To be able to fully understand the impacts of media, we need to understand how these representations resonate in society. It is useful to take a media product and examine the content, but that’s not really a good sociological intervention. To make a content analysis sociological, we need to expand that content analysis across wider audiences and really get at the impact of this particular content on audiences as a whole and be able to get at systematic conclusions about how this representation resonates. I see sociology intervening in this important field of media through audience studies. 

TS: Simply avoiding problematic depictions in the media is nearly impossible. What advice do you have for someone who wants to be a responsible and thoughtful consumer of media?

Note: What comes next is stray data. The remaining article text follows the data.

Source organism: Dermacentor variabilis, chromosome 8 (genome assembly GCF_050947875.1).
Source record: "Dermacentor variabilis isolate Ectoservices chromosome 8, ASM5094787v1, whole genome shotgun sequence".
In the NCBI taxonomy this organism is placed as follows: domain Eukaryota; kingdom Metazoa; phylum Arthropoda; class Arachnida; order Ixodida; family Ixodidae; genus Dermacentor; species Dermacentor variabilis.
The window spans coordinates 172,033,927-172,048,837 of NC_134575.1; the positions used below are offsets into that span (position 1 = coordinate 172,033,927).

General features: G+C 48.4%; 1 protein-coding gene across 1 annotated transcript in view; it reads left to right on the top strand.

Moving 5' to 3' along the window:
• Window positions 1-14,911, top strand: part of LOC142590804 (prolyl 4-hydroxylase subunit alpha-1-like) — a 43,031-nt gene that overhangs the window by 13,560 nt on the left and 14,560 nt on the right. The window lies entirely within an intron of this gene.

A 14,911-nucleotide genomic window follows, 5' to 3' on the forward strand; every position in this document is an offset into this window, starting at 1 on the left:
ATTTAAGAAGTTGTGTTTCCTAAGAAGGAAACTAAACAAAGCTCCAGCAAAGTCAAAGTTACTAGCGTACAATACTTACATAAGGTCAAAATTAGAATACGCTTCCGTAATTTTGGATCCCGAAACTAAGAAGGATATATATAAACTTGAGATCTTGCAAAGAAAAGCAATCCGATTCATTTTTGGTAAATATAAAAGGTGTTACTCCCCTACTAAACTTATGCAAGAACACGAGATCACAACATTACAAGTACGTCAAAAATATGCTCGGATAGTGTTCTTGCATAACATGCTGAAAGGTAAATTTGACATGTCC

Bhoomi K. Thakore: Always have both eyes open when you are watching the media. When something doesn’t feel right to you in the media, that’s probably significant; when something feels stereotypical or one-dimensional or limited in its characterization, that’s probably significant. Through that lens, you can better understand how that representation you are consuming is limited and how these things tend to happen across representations.

This awareness will also help you in making decisions about what you do consume. The easiest corollary to this is news media. When a story doesn’t sound right to you, you know it’s coming from a biased source. You are more inclined to identify other media outlets where you can get a more balanced perspective on that news story. This places as lot of responsibility on the consumer. It starts with really understanding the things that you are watching

Return to May 2017 Issue